Monday, July 12, 2010

Liquid Story: Pros and Cons

I continue my quest to hunt down information about new tools for the utmost optimization of your time and satisfaction of your needs. This week I have Grammar Bird of Prey Tessa Bazelli to talk about her experience with Liquid Story.

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My search for the perfect PC writing tool continues, but in the meantime I've found one that I can live with. I've been using Liquid Story Binder, and for novel length fiction I’m never going back to MS Word.

Pro's:

* The workspace is customizable. Liquid Story will remember which windows/tools you prefer to have open. You can change the contrast and colors of the text for comfortable reading without impacting the format of the final manuscript.

* It only takes only a few clicks rearrange chapters and scenes.

* Notes and character profiles can be grouped together with a chapter for easy reference. 

* You can set word count goals and dates for each project, draft, and chapter by chapter. It displays a little progress chart, times your writing, updates the word count as you type, and will let you know how many words per day are still needed to reach your target. 

* It will not auto-correct as you type or distract you with spelling / grammar. 

* All your writing is saved as text files so if you do not have Liquid Story installed on a computer, you can still work on your novel.

* Lightweight. I can fit the entire program and all my files on a USB stick. It’s not a memory hog either so it runs fast.


Cons:

* Built for novelists and screenwriters. Some of the functionality is better suited to screenwriting and I find I don’t need to use half of the features. 

* The interface for the storyboard and outlining modes works better for screen play work than organizing a novel. The boxes are way too small, and not made for arranging text. 

* It’s not easy to figure out how to use it at first. 

For straight up writing, Liquid Story Binder is great. I've got my workspace set up with black text on grey, to cut down the contrast, and keep my eyes comfortable. It’s got stats to satisfy my inner data junky. I can save all my files on a USB stick, take my novel with me anywhere, and work on it on any computer. But for all my writing needs? It falls short.

I guess I'll stick to outlining on paper, or come to think of it, maybe what I really need is an IPad.

10 comments:

Charles Gramlich said...

I've adjusted to MS word and would probably stay with that rather than spend time learning a new tool. I really don't have any interest in screenwriting either, but I can see how this might be useful for a lot of writers.

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undiscoveredauthor said...

Have you tried yWriter - and if so, how does Liquid Story compare to yWriter.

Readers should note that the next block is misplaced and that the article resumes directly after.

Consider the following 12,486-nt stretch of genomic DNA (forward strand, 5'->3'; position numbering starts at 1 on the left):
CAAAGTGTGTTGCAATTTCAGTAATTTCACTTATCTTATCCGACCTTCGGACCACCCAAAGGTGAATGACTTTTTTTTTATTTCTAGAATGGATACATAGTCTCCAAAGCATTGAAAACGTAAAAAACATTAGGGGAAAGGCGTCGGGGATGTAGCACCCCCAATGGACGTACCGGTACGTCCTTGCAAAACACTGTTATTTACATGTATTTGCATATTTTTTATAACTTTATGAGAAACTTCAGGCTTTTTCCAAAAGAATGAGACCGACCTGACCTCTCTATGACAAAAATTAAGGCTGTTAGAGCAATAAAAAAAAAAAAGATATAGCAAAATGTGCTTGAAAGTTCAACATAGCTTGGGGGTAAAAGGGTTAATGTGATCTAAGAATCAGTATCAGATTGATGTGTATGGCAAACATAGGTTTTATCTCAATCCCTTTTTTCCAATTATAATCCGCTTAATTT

Since yWriter is free, and Liquid Story isn't, the difference - or lack thereof - could be imporant...

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T.S. Bazelli said...

Hey Stephen, no I didn't try YWriter in particular, but I tried a few others (also free) before settling on this one. I happened to catch Liquid Story on sale for 20$ so it was not that big of an investment, but I did the free trial before deciding to put any money into it, and I would recommend the test drive. Another friend of mine tested it out and he didn't like Liquid, but he was interested in doing more outlining/idea mapping.

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undiscoveredauthor said...

Thanks for your thoughts, T.S. I'd downloaded yWriter, but not used it yet. Some time ago I test-drove (and liked, then bought) another program called ConnectedText - which was really more of a full-featured Desktop Wiki, and isn't designed as a writing tool, per se. But I was looking, at the time, for something with wiki-like functionality because I realized that's how my brain works. So far I still like it, and it helps keep all my writing notes both organized and interconnected in a useful way. It was pretty cheap, too. Only like $35 or so. It looks like maybe Liquid Story has some similar functionality, but the main thing that's different is the ability to write in "scenes" and then quickly move and shift scenes around, but that's something yWriter also does for free... that's why I was interested in the comparison. If I can get that added functionality without additional investment in functionality that I already have (and am happy with) elsewhere... well, that's something to think about. Still, from the looks of it Liquid Story has a nicer interface than yWriters. What other free programs have you tried, if I may ask?

T.S. Bazelli said...

You know, I can't remember anymore. I did my serious searching about a year ago. Sorry Stephen. :( Though if you own any web space, I'd recommend Dokuwiki as a great (free) wiki that's easy to set up.

undiscoveredauthor said...

I'll look it up, but I'm pretty happy with ConnectedText. It does some things that a regular Wiki program doesn't do, actually, and doesn't have to be loaded in a browser (which was an annoying part of many free desktop wikis, from m personal experience), and has a very good interface and easy-to-use markup format.

Also... haven't had full access to my webspace in over a year (since the site's host was hacked and my homepage was replaced by an ad-page; my subpages are all still up, but I've been much too busy to fix it).